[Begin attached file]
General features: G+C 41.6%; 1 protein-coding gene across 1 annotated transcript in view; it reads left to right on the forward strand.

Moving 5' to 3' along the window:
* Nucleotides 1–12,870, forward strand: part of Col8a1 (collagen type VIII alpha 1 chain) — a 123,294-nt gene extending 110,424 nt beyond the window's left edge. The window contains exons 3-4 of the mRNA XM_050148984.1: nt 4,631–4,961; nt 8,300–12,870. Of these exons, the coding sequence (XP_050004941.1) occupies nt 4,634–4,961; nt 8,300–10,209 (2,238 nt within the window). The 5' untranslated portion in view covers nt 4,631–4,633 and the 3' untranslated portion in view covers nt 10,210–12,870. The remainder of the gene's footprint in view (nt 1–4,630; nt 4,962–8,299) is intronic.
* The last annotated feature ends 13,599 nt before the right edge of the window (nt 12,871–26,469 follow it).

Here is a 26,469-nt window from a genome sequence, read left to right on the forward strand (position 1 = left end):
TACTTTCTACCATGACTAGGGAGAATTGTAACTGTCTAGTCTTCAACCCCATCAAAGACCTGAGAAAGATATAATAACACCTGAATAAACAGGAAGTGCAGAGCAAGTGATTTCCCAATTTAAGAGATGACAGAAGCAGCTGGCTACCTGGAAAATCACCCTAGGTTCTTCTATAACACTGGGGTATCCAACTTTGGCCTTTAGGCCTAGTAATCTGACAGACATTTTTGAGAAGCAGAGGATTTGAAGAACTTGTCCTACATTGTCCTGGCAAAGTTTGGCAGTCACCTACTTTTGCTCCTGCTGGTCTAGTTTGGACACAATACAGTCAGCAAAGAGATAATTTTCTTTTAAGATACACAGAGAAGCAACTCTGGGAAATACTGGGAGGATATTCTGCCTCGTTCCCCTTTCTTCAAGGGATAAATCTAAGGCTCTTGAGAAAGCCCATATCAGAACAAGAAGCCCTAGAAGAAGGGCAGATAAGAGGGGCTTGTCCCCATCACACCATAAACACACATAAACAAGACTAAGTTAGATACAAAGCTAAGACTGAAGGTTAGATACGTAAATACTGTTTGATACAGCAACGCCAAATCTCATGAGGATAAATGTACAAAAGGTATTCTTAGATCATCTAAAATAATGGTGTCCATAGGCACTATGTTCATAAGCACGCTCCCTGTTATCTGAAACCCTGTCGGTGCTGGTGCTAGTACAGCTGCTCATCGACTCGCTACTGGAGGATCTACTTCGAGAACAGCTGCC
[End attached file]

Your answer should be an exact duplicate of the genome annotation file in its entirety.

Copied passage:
General features: G+C 41.6%; 1 protein-coding gene across 1 annotated transcript in view; it reads left to right on the forward strand.

Moving 5' to 3' along the window:
* Nucleotides 1–12,870, forward strand: part of Col8a1 (collagen type VIII alpha 1 chain) — a 123,294-nt gene extending 110,424 nt beyond the window's left edge. The window contains exons 3-4 of the mRNA XM_050148984.1: nt 4,631–4,961; nt 8,300–12,870. Of these exons, the coding sequence (XP_050004941.1) occupies nt 4,634–4,961; nt 8,300–10,209 (2,238 nt within the window). The 5' untranslated portion in view covers nt 4,631–4,633 and the 3' untranslated portion in view covers nt 10,210–12,870. The remainder of the gene's footprint in view (nt 1–4,630; nt 4,962–8,299) is intronic.
* The last annotated feature ends 13,599 nt before the right edge of the window (nt 12,871–26,469 follow it).

Here is a 26,469-nt window from a genome sequence, read left to right on the forward strand (position 1 = left end):
TACTTTCTACCATGACTAGGGAGAATTGTAACTGTCTAGTCTTCAACCCCATCAAAGACCTGAGAAAGATATAATAACACCTGAATAAACAGGAAGTGCAGAGCAAGTGATTTCCCAATTTAAGAGATGACAGAAGCAGCTGGCTACCTGGAAAATCACCCTAGGTTCTTCTATAACACTGGGGTATCCAACTTTGGCCTTTAGGCCTAGTAATCTGACAGACATTTTTGAGAAGCAGAGGATTTGAAGAACTTGTCCTACATTGTCCTGGCAAAGTTTGGCAGTCACCTACTTTTGCTCCTGCTGGTCTAGTTTGGACACAATACAGTCAGCAAAGAGATAATTTTCTTTTAAGATACACAGAGAAGCAACTCTGGGAAATACTGGGAGGATATTCTGCCTCGTTCCCCTTTCTTCAAGGGATAAATCTAAGGCTCTTGAGAAAGCCCATATCAGAACAAGAAGCCCTAGAAGAAGGGCAGATAAGAGGGGCTTGTCCCCATCACACCATAAACACACATAAACAAGACTAAGTTAGATACAAAGCTAAGACTGAAGGTTAGATACGTAAATACTGTTTGATACAGCAACGCCAAATCTCATGAGGATAAATGTACAAAAGGTATTCTTAGATCATCTAAAATAATGGTGTCCATAGGCACTATGTTCATAAGCACGCTCCCTGTTATCTGAAACCCTGTCGGTGCTGGTGCTAGTACAGCTGCTCATCGACTCGCTACTGGAGGATCTACTTCGAGAACAGCTGCC